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Missouri auditor criticizes transportation-related districts

FILE PHOTO: Missouri Auditor Nicole Galloway motions to a chart showing how transportation development districts work during a news conference Monday, April 10, 2017, at the state Capitol in Jefferson City. (AP Photo David A. Lieb)

Over the last 20 years, more than 400 Community Improvement Districts — public entities that have the power to levy sales taxes and property — have formed around Missouri.

Some won’t ever have to stop collecting those taxes.

That was one of several conclusions reached in a report Missouri Auditor Nicole Galloway’s office released Wednesday. It found 75 CIDs have no defined lifespan.

“Once a district is formed, the municipality has limited or no recourse if the district is not structured with adequate public protections, and districts can exist and tax the public for an infinite number of years,” the report says.

The audit found that 428 CIDs exist in Missouri and collected about $74.3 million in taxes last year.

The CID report noted the potential for conflicts of interest and self-dealing by “micro taxing districts” whose boards are controlled by developers and property owners who establish them to help finance their projects.

The audit found the property owners or developers control 83 percent of CID boards and 62 percent of the boards don’t include anyone independent of the property owner or developer.

“Taxpayers are on the hook for billions in project costs they did not approve and have little to no say in,” Galloway said in a statement. “Meanwhile, there is no law to ensure developers are accountable for the public dollars they receive …”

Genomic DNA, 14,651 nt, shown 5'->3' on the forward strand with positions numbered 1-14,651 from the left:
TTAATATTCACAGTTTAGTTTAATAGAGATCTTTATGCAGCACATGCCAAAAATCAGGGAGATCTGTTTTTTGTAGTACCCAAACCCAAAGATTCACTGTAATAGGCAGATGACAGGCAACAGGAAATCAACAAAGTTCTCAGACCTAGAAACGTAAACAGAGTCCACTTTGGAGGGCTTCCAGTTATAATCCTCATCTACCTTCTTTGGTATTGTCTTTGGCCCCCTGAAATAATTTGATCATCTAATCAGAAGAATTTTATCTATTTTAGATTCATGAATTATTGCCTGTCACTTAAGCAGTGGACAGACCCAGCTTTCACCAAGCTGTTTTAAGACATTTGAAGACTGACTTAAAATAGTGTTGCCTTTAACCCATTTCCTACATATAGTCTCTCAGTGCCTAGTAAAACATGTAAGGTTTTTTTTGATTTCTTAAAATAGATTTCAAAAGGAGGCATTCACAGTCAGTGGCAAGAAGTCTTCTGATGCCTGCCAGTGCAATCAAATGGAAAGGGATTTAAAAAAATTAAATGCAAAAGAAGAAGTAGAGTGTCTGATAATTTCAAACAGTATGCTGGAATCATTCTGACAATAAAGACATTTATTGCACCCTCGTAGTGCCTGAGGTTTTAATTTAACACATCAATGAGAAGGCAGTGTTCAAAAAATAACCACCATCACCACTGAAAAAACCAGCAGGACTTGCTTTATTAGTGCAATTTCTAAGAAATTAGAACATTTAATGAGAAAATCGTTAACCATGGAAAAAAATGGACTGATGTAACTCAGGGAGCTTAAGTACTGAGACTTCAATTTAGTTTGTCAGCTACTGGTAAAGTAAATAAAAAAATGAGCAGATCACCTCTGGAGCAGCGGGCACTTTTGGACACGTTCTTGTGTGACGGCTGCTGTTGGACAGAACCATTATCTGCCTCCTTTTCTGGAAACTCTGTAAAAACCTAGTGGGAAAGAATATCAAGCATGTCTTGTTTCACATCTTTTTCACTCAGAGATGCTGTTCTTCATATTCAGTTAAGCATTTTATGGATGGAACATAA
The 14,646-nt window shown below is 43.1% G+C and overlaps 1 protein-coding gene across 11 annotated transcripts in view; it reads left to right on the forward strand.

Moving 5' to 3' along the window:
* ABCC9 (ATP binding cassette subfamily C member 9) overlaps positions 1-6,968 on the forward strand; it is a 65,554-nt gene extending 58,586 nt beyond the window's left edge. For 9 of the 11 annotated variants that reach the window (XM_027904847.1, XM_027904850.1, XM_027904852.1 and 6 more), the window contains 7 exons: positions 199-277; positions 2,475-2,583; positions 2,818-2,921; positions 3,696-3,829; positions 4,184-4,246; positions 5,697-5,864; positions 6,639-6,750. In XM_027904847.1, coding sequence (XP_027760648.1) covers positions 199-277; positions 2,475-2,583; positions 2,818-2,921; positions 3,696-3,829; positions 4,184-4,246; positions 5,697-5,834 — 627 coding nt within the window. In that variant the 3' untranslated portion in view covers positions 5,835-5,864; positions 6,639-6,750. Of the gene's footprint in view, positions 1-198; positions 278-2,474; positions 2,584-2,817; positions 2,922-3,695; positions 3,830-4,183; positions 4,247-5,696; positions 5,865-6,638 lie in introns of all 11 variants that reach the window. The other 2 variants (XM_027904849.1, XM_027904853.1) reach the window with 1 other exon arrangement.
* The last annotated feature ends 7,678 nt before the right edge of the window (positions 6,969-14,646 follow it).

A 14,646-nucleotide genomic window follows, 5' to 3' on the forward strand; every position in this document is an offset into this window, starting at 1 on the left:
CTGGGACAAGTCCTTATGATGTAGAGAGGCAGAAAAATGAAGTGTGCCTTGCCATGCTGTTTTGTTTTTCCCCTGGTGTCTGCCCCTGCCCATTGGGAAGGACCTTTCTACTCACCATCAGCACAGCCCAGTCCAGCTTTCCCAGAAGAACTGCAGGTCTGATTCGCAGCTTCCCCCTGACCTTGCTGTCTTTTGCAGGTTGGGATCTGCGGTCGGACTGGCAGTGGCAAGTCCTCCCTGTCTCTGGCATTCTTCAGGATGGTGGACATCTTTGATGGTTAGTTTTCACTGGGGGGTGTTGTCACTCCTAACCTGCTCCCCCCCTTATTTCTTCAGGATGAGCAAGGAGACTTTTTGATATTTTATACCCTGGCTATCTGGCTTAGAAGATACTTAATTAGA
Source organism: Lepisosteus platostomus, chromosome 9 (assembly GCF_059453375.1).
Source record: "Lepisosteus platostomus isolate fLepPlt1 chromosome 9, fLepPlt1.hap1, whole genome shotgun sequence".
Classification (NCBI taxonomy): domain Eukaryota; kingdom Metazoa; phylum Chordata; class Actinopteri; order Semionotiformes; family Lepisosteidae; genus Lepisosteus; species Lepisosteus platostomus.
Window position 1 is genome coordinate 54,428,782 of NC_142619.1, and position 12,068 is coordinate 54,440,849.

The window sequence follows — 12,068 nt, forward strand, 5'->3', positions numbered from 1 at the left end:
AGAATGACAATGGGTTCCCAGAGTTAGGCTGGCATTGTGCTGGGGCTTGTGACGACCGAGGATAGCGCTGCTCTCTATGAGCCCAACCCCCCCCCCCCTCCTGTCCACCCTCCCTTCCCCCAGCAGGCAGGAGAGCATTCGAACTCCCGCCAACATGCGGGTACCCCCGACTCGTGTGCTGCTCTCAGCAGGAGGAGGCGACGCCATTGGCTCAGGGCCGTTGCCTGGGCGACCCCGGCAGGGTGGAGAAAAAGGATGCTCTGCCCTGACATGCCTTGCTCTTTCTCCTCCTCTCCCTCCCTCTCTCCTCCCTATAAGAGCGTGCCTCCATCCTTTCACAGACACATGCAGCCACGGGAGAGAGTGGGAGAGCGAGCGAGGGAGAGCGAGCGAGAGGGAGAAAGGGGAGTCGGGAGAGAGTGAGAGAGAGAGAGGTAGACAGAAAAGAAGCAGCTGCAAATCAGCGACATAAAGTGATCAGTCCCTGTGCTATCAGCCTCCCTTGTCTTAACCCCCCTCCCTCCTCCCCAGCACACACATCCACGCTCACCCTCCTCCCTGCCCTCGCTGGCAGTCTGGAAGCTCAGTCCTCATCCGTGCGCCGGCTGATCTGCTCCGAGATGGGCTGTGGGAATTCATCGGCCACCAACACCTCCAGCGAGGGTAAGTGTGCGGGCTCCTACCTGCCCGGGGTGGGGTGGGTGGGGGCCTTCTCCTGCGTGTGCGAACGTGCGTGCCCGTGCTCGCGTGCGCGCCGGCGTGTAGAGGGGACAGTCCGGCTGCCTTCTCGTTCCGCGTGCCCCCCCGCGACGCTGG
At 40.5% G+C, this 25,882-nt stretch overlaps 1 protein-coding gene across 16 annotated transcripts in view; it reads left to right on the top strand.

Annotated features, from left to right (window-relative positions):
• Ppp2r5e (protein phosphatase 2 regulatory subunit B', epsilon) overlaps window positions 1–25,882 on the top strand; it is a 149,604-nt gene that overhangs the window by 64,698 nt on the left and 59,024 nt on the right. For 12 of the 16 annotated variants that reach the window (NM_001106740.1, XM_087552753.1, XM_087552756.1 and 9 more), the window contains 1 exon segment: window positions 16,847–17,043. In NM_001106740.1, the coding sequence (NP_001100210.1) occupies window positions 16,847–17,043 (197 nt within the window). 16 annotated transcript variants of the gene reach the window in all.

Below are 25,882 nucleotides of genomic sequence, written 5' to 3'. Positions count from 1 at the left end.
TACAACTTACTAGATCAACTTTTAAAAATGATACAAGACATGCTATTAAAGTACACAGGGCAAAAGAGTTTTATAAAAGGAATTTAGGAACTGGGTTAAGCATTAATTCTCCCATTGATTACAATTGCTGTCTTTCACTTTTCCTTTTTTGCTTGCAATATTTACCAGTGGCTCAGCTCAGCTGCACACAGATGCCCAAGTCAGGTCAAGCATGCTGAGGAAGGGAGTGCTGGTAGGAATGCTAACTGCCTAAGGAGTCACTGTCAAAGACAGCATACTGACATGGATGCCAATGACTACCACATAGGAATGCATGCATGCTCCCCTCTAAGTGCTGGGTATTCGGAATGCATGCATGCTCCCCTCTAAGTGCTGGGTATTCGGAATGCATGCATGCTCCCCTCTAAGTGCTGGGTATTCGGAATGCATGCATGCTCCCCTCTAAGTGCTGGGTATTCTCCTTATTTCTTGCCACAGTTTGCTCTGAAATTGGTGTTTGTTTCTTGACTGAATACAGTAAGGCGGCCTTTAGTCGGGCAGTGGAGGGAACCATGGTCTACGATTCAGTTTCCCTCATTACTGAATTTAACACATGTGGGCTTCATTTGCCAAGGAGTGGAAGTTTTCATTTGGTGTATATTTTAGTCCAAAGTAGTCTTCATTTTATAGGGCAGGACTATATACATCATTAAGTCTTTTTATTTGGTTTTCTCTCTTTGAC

Galloway, a Democrat running against Jefferson City attorney Saundra McDowell to retain her job in the November election, noted difficulties policing the collection of tax revenue. After a CID in Eureka completed its projects, an extra $120,000 in sales tax revenue was sent to the city’s road fund, which the audit called an “excess taxation windfall.”

In two cases, out of 17 districts the auditor’s office looked at closely, businesses not within CID boundaries collected sales tax as if they were.

“Given the significant error rate found in districts reviewed as part of the audit, improper taxation is likely occurring in other special taxing districts throughout the state,” the report said.

More than 20 percent of the districts failed to file an annual financial report with the auditor’s office, as required by state law. And 11 of the 15 districts individually audited did not prepare budgets properly; four of them did not even prepare a 2017 budget.

Not all CIDs are used by individual property owners to fund their developments. Some boards are established across a commercial district and do need resident and property owner approval (though the audit found only 14 percent of CIDs had registered voters within their boundaries).

The Central West End has one to fund cleaning and security, for instance. The Bevo Mill neighborhood recently formed one to pay for similar activities along Gravois Avenue.

But the auditor’s report called out one of those larger CIDs, The Downtown St. Louis CID, for not competitively bidding its management contract with a related nonprofit, Downtown STL Inc. The two organizations have two overlapping board members.

The Downtown St. Louis CID, formed shortly after the state law establishing CIDs passed in 1998, is funded by a special property assessment in the area and has paid Downtown STL Inc. for management since it formed. Downtown STL CEO Missy Kelley said the arrangement was laid out in its formation petition that downtown property owners approved.

The $1.6 million the Downtown CID, which collects about $3.2 million annually, paid Downtown STL Inc. last year funded staff salaries and services such as cleaning and a police substation lease, Kelley said.

Downtown STL Inc. “does not make any money on managing the CID” she said, and Downtown STL bids out goods and services worth more than $5,000.

When property owners are asked if they want to renew the CID for another 10 years in 2021, the board could consider bidding out the management contract as well.

“Frankly, I don’t know who else would do it, but it’s certainly something we could look at,” Kelley said.

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